The movies and shows always make the life of a spy seem action-packed and exhilarating. But the reality is a whole lot of waiting around for something, often getting nothing, for days, weeks, months. But then something happened, something that finally spurred you into action, finally let you close the case, secure an asset, get a major win in the name of your country.

And while that life was ripped away from me quite a while ago, the reality was that working for any criminal organization (which, aside from private security - was pretty much all an ex-spook was qualified to do) involved a lot of the same aspects of life. Keeping an eye out for an enemy - from within or out - was a job that required diligence.

From what I knew - thanks to some endless conversations with the big man who was clearly concerned by my insistence that something was wrong - Reign, and the organization in general, didn't have any current enemies.

I was quick to remind him.

That he knew of.

It was easy when you knew there was a rattler in the high grass. You kept an eye, an ear down, grabbed a shield, grabbed a shovel, and chopped the fucker's head off.

It was different when one of the bastards snuck up, sank their fangs into your calf, and killed you before you could get an anti-venom.

The arms trade was a volatile thing. I'd watched it operate across several continents, through endless countries.

It was competitive in the best of conditions. Rarely did an organization live long enough to pass on to a second generation.

Which was what set Reign and his MC apart.

He'd inherited a lot of his contacts from his father, then busted ass for a few years to secure new suppliers when the demand started to surpass what he had to offer.

An organization with those kinds of steady contacts, that was a prime target. Because people who were trying to break into the business, or ones who were greedy for more, they knew how established organizations got.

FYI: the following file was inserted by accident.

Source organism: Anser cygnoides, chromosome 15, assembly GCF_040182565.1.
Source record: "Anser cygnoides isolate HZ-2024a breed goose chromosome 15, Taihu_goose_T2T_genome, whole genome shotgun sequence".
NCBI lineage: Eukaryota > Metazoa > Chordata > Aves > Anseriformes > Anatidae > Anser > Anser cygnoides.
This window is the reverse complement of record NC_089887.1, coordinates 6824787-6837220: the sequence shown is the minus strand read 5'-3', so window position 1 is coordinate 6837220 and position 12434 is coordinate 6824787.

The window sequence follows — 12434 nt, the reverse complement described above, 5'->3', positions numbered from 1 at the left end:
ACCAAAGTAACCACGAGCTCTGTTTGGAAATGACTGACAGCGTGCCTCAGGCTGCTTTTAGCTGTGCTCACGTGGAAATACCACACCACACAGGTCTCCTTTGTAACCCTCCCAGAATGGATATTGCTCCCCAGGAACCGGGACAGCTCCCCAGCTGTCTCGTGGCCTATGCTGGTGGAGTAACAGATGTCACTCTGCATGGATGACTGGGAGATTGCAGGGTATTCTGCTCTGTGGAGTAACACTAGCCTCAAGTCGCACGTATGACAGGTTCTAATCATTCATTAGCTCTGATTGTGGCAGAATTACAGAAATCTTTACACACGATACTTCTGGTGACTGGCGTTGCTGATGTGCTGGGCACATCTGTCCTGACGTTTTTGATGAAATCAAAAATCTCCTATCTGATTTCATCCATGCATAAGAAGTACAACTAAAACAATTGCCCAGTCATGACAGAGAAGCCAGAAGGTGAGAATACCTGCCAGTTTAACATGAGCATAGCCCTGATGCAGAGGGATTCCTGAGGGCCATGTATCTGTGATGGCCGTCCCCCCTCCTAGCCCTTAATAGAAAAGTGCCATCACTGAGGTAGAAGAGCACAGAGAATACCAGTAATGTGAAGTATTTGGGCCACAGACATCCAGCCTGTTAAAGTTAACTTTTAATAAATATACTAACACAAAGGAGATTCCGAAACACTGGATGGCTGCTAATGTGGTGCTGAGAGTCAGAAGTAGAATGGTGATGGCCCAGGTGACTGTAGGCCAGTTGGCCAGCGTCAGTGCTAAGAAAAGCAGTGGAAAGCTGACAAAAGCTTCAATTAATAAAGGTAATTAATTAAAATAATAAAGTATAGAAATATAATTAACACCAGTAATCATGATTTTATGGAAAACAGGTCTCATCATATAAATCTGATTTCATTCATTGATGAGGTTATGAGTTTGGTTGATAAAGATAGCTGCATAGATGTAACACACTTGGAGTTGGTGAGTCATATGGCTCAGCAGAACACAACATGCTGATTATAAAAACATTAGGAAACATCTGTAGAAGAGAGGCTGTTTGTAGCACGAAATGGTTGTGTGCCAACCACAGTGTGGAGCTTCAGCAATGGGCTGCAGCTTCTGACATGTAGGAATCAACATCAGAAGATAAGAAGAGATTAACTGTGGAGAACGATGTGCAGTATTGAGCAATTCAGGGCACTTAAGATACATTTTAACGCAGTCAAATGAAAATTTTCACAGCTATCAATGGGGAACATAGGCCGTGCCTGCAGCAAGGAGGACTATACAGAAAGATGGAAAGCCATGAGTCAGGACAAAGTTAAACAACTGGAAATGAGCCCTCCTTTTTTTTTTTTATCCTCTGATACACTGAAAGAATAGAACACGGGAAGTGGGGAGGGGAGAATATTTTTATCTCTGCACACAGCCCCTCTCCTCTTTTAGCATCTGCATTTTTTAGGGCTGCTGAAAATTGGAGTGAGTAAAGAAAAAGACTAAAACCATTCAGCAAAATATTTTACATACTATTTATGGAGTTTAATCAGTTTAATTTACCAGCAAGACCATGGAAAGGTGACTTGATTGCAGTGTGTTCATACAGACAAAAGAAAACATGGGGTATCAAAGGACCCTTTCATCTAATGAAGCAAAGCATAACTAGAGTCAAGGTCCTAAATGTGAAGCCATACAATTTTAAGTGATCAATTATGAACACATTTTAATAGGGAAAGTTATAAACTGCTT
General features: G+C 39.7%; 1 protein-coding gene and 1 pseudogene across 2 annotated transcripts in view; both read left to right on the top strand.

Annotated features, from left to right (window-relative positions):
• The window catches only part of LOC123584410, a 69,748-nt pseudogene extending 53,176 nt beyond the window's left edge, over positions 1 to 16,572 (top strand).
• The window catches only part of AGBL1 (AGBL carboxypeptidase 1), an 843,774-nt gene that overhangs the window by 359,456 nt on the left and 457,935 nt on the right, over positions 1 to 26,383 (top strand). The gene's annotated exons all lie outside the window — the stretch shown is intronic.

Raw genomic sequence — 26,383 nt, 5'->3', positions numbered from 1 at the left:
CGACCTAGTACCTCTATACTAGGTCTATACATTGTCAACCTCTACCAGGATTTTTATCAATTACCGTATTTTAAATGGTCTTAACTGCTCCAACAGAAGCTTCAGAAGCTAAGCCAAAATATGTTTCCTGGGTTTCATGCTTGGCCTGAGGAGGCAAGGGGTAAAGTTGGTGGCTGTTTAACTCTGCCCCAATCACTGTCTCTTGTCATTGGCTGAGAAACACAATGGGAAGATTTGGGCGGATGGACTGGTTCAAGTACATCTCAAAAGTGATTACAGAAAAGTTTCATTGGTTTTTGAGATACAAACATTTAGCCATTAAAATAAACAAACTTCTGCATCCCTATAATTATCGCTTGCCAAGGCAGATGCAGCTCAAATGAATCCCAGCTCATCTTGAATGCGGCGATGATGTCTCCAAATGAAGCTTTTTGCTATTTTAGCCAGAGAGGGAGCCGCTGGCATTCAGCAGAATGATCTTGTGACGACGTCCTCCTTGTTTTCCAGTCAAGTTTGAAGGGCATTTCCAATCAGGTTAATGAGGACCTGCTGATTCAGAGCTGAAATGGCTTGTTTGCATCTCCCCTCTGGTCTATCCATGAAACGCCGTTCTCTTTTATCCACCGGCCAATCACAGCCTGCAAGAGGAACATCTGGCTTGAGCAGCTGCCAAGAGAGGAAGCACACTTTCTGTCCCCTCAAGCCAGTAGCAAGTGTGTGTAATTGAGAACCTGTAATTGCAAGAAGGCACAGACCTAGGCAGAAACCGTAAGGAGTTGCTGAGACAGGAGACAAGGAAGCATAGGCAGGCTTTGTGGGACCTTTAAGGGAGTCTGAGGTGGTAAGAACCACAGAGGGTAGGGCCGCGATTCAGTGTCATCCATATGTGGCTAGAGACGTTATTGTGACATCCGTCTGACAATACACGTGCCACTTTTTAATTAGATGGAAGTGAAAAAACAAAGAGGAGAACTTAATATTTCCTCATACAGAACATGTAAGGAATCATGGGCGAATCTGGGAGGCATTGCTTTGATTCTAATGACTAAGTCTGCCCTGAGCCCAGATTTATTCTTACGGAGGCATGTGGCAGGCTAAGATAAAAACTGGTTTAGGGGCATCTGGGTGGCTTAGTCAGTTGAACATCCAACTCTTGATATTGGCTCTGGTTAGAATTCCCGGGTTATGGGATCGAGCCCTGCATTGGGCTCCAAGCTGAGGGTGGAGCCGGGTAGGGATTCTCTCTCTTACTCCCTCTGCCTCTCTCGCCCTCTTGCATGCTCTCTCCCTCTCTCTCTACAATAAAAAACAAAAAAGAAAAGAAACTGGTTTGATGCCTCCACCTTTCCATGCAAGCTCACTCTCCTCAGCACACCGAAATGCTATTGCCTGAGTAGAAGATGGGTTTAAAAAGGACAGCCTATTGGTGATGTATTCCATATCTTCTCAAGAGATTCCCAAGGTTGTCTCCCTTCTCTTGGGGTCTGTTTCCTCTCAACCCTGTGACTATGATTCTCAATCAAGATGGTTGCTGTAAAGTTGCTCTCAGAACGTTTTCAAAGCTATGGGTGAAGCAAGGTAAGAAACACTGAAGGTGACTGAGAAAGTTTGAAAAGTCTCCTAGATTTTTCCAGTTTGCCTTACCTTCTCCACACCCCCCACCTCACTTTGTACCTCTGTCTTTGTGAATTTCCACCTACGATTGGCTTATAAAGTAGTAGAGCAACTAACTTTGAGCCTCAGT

I wouldn't say it to his face if he asked me, but that was why his club got gutted years back, why he had needed to start over, rebuild, get a helping hand from Hailstorm.

I couldn't claim to know what it was like to be in his shoes, to be a boss, to have so many people relying on me, to have to handle the business end of things, but also the petty day-to-date shit like bills and keeping the men from going at one another's throats, keeping the prospects miserable and hungry to prove themselves.

I didn't know about any of that.

I'd always, for the most part, been a one-man-operation.

So it wasn't fair to judge.

And I wasn't.

Some things were just clearer to me than they were to some of the kids a few floors below me, many of whom who happened into the trade out of their desire to join a club, a brotherhood, and therefore completely green about the details of the arms trade.

Maybe except for Cam.

But since he didn't speak to any of us, what we did know about his past in it came from Roderick's woman - Livianna.

She understood a bit more than the others, too. Maybe because when she had gotten into it, she didn't have the security of long-established contacts, the security of being surrounded by a bunch of burly, armed men.